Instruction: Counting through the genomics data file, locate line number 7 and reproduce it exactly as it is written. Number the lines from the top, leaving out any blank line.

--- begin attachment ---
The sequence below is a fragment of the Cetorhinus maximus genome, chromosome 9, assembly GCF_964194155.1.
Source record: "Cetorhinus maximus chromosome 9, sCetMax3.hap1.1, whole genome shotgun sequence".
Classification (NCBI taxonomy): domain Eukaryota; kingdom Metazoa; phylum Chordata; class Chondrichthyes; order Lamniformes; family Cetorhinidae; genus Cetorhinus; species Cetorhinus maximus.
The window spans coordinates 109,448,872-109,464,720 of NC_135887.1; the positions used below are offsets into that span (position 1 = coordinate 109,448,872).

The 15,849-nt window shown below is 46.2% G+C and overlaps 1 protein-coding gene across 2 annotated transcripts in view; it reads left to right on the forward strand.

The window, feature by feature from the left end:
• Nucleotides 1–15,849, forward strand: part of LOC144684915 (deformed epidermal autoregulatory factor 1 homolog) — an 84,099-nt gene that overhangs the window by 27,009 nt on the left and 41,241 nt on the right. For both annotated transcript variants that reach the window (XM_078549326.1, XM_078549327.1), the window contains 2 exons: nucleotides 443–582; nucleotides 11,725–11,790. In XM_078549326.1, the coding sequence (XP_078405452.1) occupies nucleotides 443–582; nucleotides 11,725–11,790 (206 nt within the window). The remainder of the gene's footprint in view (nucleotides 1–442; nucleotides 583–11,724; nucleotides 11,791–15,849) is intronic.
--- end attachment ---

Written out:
• Nucleotides 1–15,849, forward strand: part of LOC144684915 (deformed epidermal autoregulatory factor 1 homolog) — an 84,099-nt gene that overhangs the window by 27,009 nt on the left and 41,241 nt on the right. For both annotated transcript variants that reach the window (XM_078549326.1, XM_078549327.1), the window contains 2 exons: nucleotides 443–582; nucleotides 11,725–11,790. In XM_078549326.1, the coding sequence (XP_078405452.1) occupies nucleotides 443–582; nucleotides 11,725–11,790 (206 nt within the window). The remainder of the gene's footprint in view (nucleotides 1–442; nucleotides 583–11,724; nucleotides 11,791–15,849) is intronic.